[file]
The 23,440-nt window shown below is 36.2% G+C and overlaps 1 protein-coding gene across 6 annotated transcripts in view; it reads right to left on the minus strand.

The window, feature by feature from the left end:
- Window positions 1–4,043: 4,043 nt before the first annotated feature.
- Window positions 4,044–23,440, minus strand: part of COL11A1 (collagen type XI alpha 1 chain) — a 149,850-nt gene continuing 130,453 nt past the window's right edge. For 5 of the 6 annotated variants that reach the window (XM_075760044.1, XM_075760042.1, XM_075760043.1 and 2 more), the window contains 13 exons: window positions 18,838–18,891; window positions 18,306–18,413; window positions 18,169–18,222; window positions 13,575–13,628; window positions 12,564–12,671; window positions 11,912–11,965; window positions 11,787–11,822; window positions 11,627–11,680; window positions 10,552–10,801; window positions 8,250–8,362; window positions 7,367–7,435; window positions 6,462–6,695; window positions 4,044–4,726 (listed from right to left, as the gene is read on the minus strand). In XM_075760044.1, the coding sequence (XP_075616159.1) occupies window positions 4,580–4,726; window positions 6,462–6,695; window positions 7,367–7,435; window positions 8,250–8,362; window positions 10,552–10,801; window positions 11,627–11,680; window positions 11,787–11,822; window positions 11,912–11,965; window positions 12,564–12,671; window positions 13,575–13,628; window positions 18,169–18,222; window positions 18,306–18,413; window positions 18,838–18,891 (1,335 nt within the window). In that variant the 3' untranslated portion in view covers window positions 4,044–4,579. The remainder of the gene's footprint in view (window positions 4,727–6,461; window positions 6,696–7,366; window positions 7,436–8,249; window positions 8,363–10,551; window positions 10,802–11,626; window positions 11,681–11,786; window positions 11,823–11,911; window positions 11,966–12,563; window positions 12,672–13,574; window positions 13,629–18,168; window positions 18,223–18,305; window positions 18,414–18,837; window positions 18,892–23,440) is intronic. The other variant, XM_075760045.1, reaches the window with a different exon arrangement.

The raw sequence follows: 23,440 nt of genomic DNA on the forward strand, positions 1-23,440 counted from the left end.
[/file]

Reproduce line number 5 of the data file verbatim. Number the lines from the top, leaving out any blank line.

The raw sequence follows: 23,440 nt of genomic DNA on the forward strand, positions 1-23,440 counted from the left end.